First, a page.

A clear lack of thought
Robert Bryce, author of “Power Hungry” describes the lack of clear economic thought going into the current energy policy in this February 22 National Review editorial. Bryce’s focus is on oil and gas, as opposed to coal, but the sentiment still fits just as well. There seems to be little more going on in an energy policy sense than a desire to attack fossil fuels and prop up renewables, regardless of the cost or larger social, economic, and environmental impacts. Bryce comments,
To be clear, all energy sources should be forced to compete, fair field, no favor. Let’s eliminate all energy subsidies. But contrary to the president’s narrative, if that were to occur, it’s the wind and solar industries, not the oil-and-gas sector, that would immediately go into cardiac arrest.
The nut of Obama’s energy policy can be found in a single paragraph of his budget:
As we continue to pursue clean energy technologies that will support future economic growth, we should not devote scarce resources to subsidizing the use of fossil fuels produced by some of the largest, most profitable companies in the world. That is why the Budget eliminates inefficient fossil fuel subsidies that impede investment in clean energy sources and undermine efforts to address the threat of climate change.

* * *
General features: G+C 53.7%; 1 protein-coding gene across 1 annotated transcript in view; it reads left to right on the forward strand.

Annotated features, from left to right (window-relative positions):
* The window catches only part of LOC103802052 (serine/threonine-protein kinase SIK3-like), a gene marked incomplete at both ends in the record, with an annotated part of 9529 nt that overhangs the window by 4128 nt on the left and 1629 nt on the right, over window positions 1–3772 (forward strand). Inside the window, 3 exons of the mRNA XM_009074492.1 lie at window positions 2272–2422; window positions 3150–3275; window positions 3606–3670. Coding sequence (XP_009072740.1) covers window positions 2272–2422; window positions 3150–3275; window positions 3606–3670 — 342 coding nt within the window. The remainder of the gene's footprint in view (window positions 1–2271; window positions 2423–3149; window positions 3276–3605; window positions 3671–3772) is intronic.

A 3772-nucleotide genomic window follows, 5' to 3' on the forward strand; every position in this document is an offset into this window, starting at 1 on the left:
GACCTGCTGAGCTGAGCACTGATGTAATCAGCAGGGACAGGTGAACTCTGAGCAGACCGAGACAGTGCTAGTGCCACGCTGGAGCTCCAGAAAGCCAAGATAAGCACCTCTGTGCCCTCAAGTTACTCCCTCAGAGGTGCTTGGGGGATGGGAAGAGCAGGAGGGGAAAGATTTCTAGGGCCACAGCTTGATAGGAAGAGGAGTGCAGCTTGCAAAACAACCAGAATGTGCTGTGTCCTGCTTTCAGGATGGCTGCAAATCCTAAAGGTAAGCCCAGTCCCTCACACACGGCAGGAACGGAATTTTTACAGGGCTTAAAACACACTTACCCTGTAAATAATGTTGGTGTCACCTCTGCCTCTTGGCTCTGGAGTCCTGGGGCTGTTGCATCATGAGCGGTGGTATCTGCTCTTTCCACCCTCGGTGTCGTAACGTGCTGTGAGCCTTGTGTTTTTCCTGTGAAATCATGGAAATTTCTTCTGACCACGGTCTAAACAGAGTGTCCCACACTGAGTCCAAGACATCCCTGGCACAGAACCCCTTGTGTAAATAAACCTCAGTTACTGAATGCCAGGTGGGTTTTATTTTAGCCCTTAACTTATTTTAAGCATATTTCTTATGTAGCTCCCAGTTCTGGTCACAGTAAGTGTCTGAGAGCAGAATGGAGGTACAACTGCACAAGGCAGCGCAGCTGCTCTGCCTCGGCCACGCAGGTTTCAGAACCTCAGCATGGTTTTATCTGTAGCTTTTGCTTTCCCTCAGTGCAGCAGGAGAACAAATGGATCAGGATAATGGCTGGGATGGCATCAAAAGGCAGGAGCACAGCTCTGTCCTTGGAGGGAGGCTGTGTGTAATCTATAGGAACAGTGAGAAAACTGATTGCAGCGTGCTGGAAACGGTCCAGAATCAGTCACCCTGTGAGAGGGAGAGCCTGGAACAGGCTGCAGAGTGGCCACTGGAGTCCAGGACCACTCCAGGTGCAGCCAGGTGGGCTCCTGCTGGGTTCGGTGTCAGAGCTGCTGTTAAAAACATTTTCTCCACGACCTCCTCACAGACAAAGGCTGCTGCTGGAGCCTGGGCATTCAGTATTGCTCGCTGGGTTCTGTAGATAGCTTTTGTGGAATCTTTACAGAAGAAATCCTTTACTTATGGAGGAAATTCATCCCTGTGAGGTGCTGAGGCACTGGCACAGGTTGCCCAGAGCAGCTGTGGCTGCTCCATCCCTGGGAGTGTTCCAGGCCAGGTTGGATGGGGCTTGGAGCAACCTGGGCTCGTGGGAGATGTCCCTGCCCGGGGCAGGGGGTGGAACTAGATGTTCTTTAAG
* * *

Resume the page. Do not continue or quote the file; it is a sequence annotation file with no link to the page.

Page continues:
To begin, consider the “largest, most profitable” line, which betrays the Obama administration’s antipathy toward the hydrocarbon sector. Apple, the company nearly everyone loves — iPads, iPhones, the secular saint Steve Jobs — has a market capitalization of $475 billion and a profit margin of 25.8 percent. Meanwhile, BP, the biggest producer of domestic oil and the company nearly everyone loves to hate — oil spills, British people, Tony Hayward — has a market capitalization of $147 billion and a profit margin of just 6.8 percent. Apple is three times as large and nearly four times as profitable as BP.
Apple has virtually no manufacturing jobs in the U.S. Instead, it imports nearly everything from China. Meanwhile, last year, the domestic oil industry exported — yes, exported — about 1 billion barrels of crude oil and refined products worth some $100 billion. Those exports are creating jobs and helping America’s balance of trade.
The reality is that there is a near complete lack of science and/or economics going into the attacks on fossil fuels. Domestic fossil fuel production provides hundreds of thousands of jobs, billions in salaries and government revenues, infrastructure development, as well as the low-cost fuels and electricity that power this nation.
It’s good to see some people out there recognizing the benefits of our domestic fossil fuel resources. We need their voices now, more than ever.